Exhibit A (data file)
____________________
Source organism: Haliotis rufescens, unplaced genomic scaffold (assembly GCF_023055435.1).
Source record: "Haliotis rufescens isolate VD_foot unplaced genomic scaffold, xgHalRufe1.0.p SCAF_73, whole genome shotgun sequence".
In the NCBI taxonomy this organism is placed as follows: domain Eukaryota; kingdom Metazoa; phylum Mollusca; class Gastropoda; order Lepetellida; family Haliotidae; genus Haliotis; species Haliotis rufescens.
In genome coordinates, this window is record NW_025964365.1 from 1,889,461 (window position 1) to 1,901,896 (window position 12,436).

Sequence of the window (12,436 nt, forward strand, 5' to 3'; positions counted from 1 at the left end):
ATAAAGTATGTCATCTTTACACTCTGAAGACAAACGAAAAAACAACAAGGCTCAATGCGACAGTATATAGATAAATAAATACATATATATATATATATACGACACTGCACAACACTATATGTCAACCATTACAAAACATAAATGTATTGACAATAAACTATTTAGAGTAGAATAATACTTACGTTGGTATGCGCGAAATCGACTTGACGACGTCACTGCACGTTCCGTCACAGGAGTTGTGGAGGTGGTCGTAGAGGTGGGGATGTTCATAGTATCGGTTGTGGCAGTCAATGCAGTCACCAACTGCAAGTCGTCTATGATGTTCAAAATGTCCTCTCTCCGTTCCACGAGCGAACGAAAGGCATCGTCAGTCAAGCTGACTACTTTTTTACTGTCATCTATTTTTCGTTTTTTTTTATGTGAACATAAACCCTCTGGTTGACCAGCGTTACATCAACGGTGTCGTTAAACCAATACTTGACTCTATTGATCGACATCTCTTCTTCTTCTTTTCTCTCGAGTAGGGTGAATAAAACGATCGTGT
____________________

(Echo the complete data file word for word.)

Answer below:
Source organism: Haliotis rufescens, unplaced genomic scaffold (assembly GCF_023055435.1).
Source record: "Haliotis rufescens isolate VD_foot unplaced genomic scaffold, xgHalRufe1.0.p SCAF_73, whole genome shotgun sequence".
In the NCBI taxonomy this organism is placed as follows: domain Eukaryota; kingdom Metazoa; phylum Mollusca; class Gastropoda; order Lepetellida; family Haliotidae; genus Haliotis; species Haliotis rufescens.
In genome coordinates, this window is record NW_025964365.1 from 1,889,461 (window position 1) to 1,901,896 (window position 12,436).

Sequence of the window (12,436 nt, forward strand, 5' to 3'; positions counted from 1 at the left end):
ATAAAGTATGTCATCTTTACACTCTGAAGACAAACGAAAAAACAACAAGGCTCAATGCGACAGTATATAGATAAATAAATACATATATATATATATATACGACACTGCACAACACTATATGTCAACCATTACAAAACATAAATGTATTGACAATAAACTATTTAGAGTAGAATAATACTTACGTTGGTATGCGCGAAATCGACTTGACGACGTCACTGCACGTTCCGTCACAGGAGTTGTGGAGGTGGTCGTAGAGGTGGGGATGTTCATAGTATCGGTTGTGGCAGTCAATGCAGTCACCAACTGCAAGTCGTCTATGATGTTCAAAATGTCCTCTCTCCGTTCCACGAGCGAACGAAAGGCATCGTCAGTCAAGCTGACTACTTTTTTACTGTCATCTATTTTTCGTTTTTTTTTATGTGAACATAAACCCTCTGGTTGACCAGCGTTACATCAACGGTGTCGTTAAACCAATACTTGACTCTATTGATCGACATCTCTTCTTCTTCTTTTCTCTCGAGTAGGGTGAATAAAACGATCGTGT